William Shakespeare once said, "Nimble thought can jump both sea and land."
The Office of the United States Trade Representative brings both nimble thought and nimble action to bear on the complex world of trade negotiations and enforcement. And this nimbleness allows them to address the challenges of trade policy across sea and land.
USTR is lean and effective. With fewer than 250 employees, it punches beyond its weight to break down foreign barriers to U.S. goods, services and intellectual property. And it negotiates the rules of trade that expand commerce, promote growth and create jobs.
USTR requires leadership that is equally nimble -- leadership that can harness USTR's strengths and the strengths of the U.S. government as a whole. It needs a leader willing to put in the miles to meet with foreign counterparts and drive a hard bargain. A leader willing to partner with us here in Congress to develop trade policies that work. A leader willing to put in the hours to understand the challenges facing U.S. businesses, farmers, and ranchers -- ranchers like Jim Peterson who are fighting to sell more
U.S. beef around the world and are facing unscientific barriers in places like China.
I am pleased that we have such a leader before us today. Mike Froman is the right person for this job. For the past four years, he has demonstrated a mastery of trade policy development and implementation.
He understands the small details and he sees the big picture. He has closed out trade agreements, guided global economic policy and promoted initiatives that have boosted America's exports by more than 40 percent. And he has skillfully represented the United States at global forums like the G8 and the G20. He is more than capable of doing the job at hand. We should confirm his nomination, and we should do so quickly.
President Obama has outlined an ambitious trade agenda, one that requires a strong trade representative like Mr. Froman who can hit the ground running. The time is ripe. The United States has an opportunity to share in the rapid growth of the Pacific region and unlock further economic gains from our already deep ties with Europe.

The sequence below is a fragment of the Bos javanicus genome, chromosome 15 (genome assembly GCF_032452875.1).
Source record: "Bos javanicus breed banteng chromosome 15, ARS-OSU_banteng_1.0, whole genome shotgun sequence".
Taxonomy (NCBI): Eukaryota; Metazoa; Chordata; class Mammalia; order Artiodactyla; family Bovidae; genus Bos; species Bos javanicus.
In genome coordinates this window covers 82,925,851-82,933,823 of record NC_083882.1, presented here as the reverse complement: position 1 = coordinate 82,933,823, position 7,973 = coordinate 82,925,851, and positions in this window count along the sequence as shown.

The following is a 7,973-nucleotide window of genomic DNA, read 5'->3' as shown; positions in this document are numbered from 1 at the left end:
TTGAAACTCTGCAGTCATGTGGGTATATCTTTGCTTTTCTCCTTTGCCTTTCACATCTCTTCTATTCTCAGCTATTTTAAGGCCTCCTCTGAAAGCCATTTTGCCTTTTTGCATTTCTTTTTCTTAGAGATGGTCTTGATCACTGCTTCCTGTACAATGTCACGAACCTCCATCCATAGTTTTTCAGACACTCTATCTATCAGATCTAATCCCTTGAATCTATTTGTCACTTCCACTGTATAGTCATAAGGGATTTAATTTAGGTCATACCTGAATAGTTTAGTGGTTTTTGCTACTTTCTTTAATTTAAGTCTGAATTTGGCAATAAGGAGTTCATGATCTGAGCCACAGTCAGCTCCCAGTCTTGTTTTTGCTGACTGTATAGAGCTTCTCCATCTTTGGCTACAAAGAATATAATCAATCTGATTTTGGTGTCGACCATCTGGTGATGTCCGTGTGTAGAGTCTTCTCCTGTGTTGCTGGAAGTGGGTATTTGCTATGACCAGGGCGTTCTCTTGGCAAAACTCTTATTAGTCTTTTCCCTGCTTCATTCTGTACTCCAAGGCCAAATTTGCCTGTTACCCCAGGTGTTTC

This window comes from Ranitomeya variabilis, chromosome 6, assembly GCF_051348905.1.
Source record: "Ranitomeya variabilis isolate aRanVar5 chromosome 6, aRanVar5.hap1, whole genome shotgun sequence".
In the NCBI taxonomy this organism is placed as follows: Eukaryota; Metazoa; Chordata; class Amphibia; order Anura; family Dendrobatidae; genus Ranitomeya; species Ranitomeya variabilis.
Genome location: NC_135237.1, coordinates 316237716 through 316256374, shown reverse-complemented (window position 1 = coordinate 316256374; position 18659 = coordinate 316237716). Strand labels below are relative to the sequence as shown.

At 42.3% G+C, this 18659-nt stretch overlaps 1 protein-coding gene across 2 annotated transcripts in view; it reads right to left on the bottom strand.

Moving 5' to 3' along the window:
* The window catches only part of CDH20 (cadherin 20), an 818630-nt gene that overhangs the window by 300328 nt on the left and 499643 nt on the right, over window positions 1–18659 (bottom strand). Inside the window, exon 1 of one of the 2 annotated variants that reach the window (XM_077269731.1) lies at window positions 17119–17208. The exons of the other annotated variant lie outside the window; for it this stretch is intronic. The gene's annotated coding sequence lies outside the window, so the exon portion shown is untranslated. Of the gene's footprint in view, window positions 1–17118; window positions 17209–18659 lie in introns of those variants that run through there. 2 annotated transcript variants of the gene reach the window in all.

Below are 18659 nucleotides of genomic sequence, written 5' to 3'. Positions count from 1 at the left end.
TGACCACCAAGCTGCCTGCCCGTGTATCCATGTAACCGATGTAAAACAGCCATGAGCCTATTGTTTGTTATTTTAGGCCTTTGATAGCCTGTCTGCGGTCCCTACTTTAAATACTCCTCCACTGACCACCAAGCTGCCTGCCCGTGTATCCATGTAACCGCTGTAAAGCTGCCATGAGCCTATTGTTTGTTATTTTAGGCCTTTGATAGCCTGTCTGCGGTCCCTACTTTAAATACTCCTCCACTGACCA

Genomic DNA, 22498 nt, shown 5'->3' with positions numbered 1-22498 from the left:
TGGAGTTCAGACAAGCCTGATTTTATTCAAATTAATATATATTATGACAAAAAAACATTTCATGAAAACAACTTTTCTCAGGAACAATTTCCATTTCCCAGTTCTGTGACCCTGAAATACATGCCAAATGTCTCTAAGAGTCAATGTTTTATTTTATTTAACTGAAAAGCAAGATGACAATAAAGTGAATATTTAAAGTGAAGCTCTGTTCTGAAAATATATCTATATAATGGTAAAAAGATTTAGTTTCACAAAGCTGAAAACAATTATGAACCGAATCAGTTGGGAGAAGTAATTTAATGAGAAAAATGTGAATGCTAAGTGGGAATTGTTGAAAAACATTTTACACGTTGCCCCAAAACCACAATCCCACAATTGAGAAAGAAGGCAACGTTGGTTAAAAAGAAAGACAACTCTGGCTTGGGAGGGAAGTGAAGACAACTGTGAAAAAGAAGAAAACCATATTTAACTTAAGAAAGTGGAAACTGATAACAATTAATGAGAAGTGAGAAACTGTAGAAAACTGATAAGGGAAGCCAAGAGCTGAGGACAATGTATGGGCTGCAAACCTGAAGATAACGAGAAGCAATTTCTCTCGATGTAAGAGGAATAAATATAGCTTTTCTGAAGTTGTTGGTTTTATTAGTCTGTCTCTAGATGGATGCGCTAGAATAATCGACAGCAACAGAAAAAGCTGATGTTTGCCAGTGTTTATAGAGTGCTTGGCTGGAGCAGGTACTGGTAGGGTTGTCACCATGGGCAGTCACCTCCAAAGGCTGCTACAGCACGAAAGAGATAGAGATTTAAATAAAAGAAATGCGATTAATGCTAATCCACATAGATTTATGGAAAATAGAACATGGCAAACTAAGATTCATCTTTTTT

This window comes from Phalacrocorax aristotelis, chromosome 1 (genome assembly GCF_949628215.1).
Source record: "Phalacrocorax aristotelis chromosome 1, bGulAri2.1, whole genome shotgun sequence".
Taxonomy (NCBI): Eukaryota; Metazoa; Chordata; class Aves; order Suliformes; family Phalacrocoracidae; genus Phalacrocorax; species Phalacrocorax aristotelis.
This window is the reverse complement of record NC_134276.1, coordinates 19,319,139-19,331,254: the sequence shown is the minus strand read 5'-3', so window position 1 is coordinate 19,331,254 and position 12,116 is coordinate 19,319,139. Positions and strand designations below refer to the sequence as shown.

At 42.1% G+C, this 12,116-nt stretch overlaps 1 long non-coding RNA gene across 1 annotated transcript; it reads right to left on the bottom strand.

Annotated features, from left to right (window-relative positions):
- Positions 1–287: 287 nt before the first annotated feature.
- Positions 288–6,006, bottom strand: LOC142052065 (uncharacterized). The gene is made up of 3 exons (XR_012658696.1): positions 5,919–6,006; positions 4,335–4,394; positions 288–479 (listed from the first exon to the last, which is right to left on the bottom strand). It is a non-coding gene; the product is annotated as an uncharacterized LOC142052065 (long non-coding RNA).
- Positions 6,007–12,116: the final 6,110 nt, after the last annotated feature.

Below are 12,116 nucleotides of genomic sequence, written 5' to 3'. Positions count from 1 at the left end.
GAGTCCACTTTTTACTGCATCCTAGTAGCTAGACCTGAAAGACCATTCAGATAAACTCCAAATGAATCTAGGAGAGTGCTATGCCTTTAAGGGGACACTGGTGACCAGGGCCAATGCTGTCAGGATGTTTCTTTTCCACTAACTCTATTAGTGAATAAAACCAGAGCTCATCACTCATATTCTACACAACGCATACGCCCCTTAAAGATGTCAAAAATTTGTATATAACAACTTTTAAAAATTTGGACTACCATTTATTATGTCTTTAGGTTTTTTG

USTR seeks to complete the Trans-Pacific Partnership negotiations by the end of the year. It will soon be ramping up free trade agreement negotiations with the European Union, and it is hard at work in Geneva on a multilateral services agreement, expanding opportunities for U.S. information technology products and reducing border delays around the world.
These trade policies will make a difference here at home. As a group, the TPP countries are the largest international market for U.S. goods and services. Last year, U.S. exports to current TPP countries totaled nearly $620 billion, representing 40 percent of total U.S. goods exports.
And breaking down trade barriers in TPP countries will make a real difference. Japan relaxed its beef restrictions earlier this year, and our beef sales are almost 50 percent higher. Japan's average agricultural tariffs are more than 20 percent, while ours are only five. When those tariffs come down, our sales will go up.
And the Transatlantic Trade and Investment Partnership will also stimulate economic growth and job creation. The European Union purchased close to $460 billion in U.S. goods and services last year, supporting 2.4 million American jobs. A comprehensive agreement that tackles long-standing regulatory and agricultural barriers could add even more jobs here at home.
My home state of Montana shows how critical an ambitious trade agenda is to good-paying jobs. Montana's manufacturers, farmers and ranchers rely upon open markets to create and maintain jobs. In fact, one in six manufacturing jobs in Montana comes from exports. In the last decade, Montana's goods exports to FTA partners have increased by 248 percent. Last year Montana's wheat growers exported 65 percent of their crop.
Because of the tireless efforts of U.S. trade negotiators, ranchers from Clyde Park can now export American beef to Korea, and farmers from Churchill can export American seed potatoes to Congo. We must fulfill the promise of our ambitious trade agenda. Confirming Mike Froman quickly must be the first step, but we're not done there. The next step must be to pass Trade Promotion Authority and Trade Adjustment Assistance.
With so many trade initiatives moving to completion and getting off the ground, we need TPA now to guide and support USTR. And we need TAA to ensure that our workforce remains ready to compete with anyone, anywhere in the world.
I am pleased that the Administration supports TPA and worker assistance. Mr. Froman, I look forward to working with you to renew TPA and TAA in the next few months, so that we can lay the groundwork for a successful trade agenda. I will continue my efforts to introduce a bipartisan TPA bill this month.
Finally, I'd like to emphasize that the USTR must continue to harness the resources and energy of the entire U.S. government for our trade agenda to be successful. It must continue to be headquartered at the White House, and the U.S. government must continue to pull together behind USTR's leadership.
The President's ambitious trade agenda will require nimble thought and nimble action. And I am confident that with Mike Froman at the helm, USTR will meet the ambition that the President has set. Mr. Froman, Members of this Committee will ask you tough questions today. That is our right and responsibility.
Mr. Froman, over the past several years, you have shown that you are willing to go the extra mile, over land and sea, to get the best deal for U.S. farmers, ranchers, businesses and workers. I believe you will
serve ably as the next U.S. Trade Representative. I look forward to our discussion today.